• To find the value of $$x$$,we compute the point of intersection. Press [2ND] then [CALC]. Select “intersect” and press [ENTER] three times. The point of intersection gives the value of $$x$$for the indicated value of the function.

Example $$\PageIndex{3}$$: Approximating the Solution of an Exponential Equation

Solve $$42=1.2{(5)}^x+2.8$$ graphically. Round to the nearest thousandth.

Solution

Press [Y=] and enter $$1.2{(5)}^x+2.8$$ next to Y1=. Then enter $$42$$ next to Y2=. For a window, use the values $$–3$$ to $$3$$ for $$x$$ and $$–5$$ to $$55$$ for $$y$$. Press [GRAPH]. The graphs should intersect somewhere near $$x=2$$.

For a better approximation, press [2ND] then [CALC]. Select [5: intersect] and press [ENTER] three times. The x-coordinate of the point of intersection is displayed as $$2.1661943$$. (Your answer may be different if you use a different window or use a different value for Guess?) To the nearest thousandth, $$x≈2.166$$. $$\PageIndex{3}$$ Solve $$4=7.85{(1.15)}^x−2.27$$ graphically. Round to the nearest thousandth.

$$x≈−1.608$$

### Graphing a Stretch or Compression

While horizontal and vertical shifts involve adding constants to the input or to the function itself, a stretch or compression occurs when we multiply the toolkit function $$f(x)=b^x$$ by a constant $$|a|>0$$. For example, if we begin by graphing the toolkit function $$f(x)=2^x$$, we can then graph the stretch, using $$a=3$$, to get $$g(x)=3(2)^x$$ as shown on the left in Figure $$\PageIndex{8}$$, and the compression, using $$a=\frac{1}{3}$$, to get $$h(x)=\frac{1}{3}{(2)}^x$$ as shown on the right in Figure $$\PageIndex{8}$$. Figure $$\PageIndex{8}$$: (a) $$g(x)=3{(2)}^x$$ stretches the graph of $$f(x)=2^x$$ vertically by a factor of $$3$$. (b) $$h(x)=\frac{1}{3}{(2)}^x$$ compresses the graph of $$f(x)=2^x$$ vertically by a factor of $$\frac{1}{3}$$.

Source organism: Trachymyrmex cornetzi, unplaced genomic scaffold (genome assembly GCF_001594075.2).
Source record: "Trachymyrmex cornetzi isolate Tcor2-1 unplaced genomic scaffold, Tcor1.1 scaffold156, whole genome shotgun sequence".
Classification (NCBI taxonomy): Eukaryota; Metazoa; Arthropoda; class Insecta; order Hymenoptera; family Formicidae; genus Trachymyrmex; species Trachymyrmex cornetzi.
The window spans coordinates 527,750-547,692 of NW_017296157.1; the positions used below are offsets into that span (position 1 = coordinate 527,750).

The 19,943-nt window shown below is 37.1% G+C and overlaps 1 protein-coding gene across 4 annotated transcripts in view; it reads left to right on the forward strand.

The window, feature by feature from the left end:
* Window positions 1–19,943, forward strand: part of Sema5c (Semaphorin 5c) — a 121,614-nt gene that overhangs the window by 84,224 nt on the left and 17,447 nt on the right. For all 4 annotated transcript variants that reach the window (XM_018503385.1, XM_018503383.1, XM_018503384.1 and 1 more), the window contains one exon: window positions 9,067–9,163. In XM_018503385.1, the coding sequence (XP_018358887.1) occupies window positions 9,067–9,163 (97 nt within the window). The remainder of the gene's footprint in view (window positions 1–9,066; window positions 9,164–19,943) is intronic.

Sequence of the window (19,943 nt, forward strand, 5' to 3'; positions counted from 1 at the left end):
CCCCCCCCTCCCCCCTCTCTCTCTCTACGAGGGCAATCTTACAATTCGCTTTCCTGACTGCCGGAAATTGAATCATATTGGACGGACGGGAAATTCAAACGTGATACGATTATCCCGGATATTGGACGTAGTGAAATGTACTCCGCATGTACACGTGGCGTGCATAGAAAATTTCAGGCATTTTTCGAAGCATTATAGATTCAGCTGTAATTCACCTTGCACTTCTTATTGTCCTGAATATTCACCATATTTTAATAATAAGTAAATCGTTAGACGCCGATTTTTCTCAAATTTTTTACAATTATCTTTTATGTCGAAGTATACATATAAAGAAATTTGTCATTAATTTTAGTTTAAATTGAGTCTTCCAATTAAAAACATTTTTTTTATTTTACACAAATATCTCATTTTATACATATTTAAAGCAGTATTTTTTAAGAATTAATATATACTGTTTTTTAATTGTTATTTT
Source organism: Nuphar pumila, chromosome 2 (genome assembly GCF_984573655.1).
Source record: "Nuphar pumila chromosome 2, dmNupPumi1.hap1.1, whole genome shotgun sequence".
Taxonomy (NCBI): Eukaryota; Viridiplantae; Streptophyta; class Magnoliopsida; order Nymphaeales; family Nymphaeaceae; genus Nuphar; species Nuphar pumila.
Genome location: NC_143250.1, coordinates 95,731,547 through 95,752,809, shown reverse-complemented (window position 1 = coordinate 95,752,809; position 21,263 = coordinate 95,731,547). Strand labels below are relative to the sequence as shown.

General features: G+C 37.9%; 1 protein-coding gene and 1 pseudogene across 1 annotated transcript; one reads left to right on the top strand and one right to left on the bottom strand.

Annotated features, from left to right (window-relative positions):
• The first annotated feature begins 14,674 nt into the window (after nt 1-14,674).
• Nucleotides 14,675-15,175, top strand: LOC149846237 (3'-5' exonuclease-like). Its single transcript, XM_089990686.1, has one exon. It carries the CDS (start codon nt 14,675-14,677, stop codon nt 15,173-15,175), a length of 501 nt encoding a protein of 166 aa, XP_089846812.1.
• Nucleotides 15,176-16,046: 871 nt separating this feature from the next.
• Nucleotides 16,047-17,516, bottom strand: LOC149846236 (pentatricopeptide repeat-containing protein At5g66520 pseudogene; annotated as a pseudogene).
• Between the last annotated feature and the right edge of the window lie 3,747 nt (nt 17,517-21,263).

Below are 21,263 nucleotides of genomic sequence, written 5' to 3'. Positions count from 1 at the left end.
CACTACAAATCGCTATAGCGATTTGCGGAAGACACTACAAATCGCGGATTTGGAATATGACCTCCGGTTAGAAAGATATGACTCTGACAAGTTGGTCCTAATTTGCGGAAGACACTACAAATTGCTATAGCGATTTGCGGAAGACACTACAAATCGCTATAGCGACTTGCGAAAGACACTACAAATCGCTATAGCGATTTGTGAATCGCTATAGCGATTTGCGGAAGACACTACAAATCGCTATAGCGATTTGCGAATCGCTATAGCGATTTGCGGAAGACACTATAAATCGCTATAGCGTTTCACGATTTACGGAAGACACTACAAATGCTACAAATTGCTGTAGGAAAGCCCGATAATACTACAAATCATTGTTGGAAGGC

STRETCHES AND COMPRESSIONS OF THE toolkit FUNCTION $$f(x)=b^x$$

For any factor $$a>0$$,the function $$f(x)=a{(b)}^x$$

• is stretched vertically by a factor of $$a$$ if $$|a|>1$$.
• is compressed vertically by a factor of $$a$$ if $$|a|<1$$.
• has a y-intercept of $$(0,a)$$.
• has a horizontal asymptote at $$y=0$$, a range of $$(0,\infty)$$, and a domain of $$(−\infty,\infty)$$, which are unchanged from the parent function.

Example $$\PageIndex{4}$$: Graphing the Stretch of an Exponential Function

Sketch a graph of $$f(x)=4\left(\frac{1}{2}\right)^x$$. State the domain, range, and asymptote.

Solution

Before graphing, identify the behavior and key points on the graph.

• Since $$b=\frac{1}{2}$$ is between zero and one, the graph will increase without bound as $$x \rightarrow -\infty$$, and the graph will approach the $$x$$-axis as $$x \rightarrow \infty$$.
• Since $$a=4$$,the graph of $$f(x)=\left(\frac{1}{2}\right)^x$$ will be stretched by a factor of $$4$$.
• Plot the y-intercept, $$(0,4)$$, along with two other points. We will use $$(−1,8)$$ and $$(1,2)$$.

Draw a smooth curve connecting the points, as shown in Figure $$\PageIndex{9}$$. Figure $$\PageIndex{9}$$

The domain is $$(−\infty,\infty)$$; the range is $$(0,\infty)$$; the horizontal asymptote is $$y=0$$. $$\PageIndex{4}$$ Sketch the graph of $$f(x)=\frac{1}{2}{(4)}^x$$. State the domain, range, and asymptote.

The domain is $$(−\infty,\infty)$$; the range is $$(0,\infty)$$; the horizontal asymptote is $$y=0$$. ### Graphing Reflections

In addition to shifting, compressing, and stretching a graph, we can also reflect it across the x-axis or the y-axis. When we multiply the toolkit function $$f(x)=b^x$$ by $$−1$$,we get a reflection across the x-axis. When we multiply the input by $$−1$$,we get a reflection across the y-axis. For example, if we begin by graphing the toolkit function $$f(x)=2^x$$, we can then graph the two reflections alongside it. The reflection across the $$x$$-axis, $$g(x)=−2^x$$, is shown on the left side of Figure $$\PageIndex{10}$$, and the reflection across the $$y$$-axis $$h(x)=2^{−x}$$, is shown on the right side of Figure $$\PageIndex{10}$$. Figure $$\PageIndex{10}$$: (a) $$g(x)=−2^x$$ reflects the graph of $$f(x)=2^x$$ across the x-axis. (b) $$g(x)=2^{−x}$$ reflects the graph of $$f(x)=2^x$$ across the $$y$$-axis.

REFLECTIONS OF THE toolkit FUNCTION $$f(x) = b^x$$

The function $$f(x)=−b^x$$

• reflects the toolkit function $$f(x)=b^x$$ across the x-axis.
• has a y-intercept of $$(0,−1)$$.
• has a range of $$(−\infty,0)$$
• has a horizontal asymptote at $$y=0$$ and domain of $$(−\infty,\infty)$$,which are unchanged from the parent function.

The function $$f(x)=b^{−x}$$

• reflects the toolkit function $$f(x)=b^x$$ across the $$y$$-axis.
• has a $$y$$-intercept of $$(0,1)$$, a horizontal asymptote at $$y=0$$, a range of $$(0,\infty)$$, and a domain of $$(−\infty,\infty)$$, which are unchanged from the toolkit function.

Example $$\PageIndex{5}$$: Writing and Graphing the Reflection of an Exponential Function

Find and graph the equation for a function $$g(x)$$ that reflects $$f(x)={(\frac{1}{4})}^x$$ across the x-axis. State its domain, range, and asymptote.

Solution